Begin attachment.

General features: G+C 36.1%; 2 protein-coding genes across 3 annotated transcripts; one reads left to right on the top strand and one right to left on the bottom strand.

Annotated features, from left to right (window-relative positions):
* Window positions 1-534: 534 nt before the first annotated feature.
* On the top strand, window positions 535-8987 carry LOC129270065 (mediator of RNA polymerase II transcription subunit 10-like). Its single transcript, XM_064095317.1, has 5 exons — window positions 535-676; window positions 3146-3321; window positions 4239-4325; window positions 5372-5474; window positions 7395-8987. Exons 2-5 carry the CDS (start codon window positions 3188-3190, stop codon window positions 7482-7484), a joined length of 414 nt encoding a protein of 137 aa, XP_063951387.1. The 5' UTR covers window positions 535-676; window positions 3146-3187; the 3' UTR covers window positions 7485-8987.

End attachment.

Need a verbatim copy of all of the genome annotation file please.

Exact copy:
General features: G+C 36.1%; 2 protein-coding genes across 3 annotated transcripts; one reads left to right on the top strand and one right to left on the bottom strand.

Annotated features, from left to right (window-relative positions):
* Window positions 1-534: 534 nt before the first annotated feature.
* On the top strand, window positions 535-8987 carry LOC129270065 (mediator of RNA polymerase II transcription subunit 10-like). Its single transcript, XM_064095317.1, has 5 exons — window positions 535-676; window positions 3146-3321; window positions 4239-4325; window positions 5372-5474; window positions 7395-8987. Exons 2-5 carry the CDS (start codon window positions 3188-3190, stop codon window positions 7482-7484), a joined length of 414 nt encoding a protein of 137 aa, XP_063951387.1. The 5' UTR covers window positions 535-676; window positions 3146-3187; the 3' UTR covers window positions 7485-8987.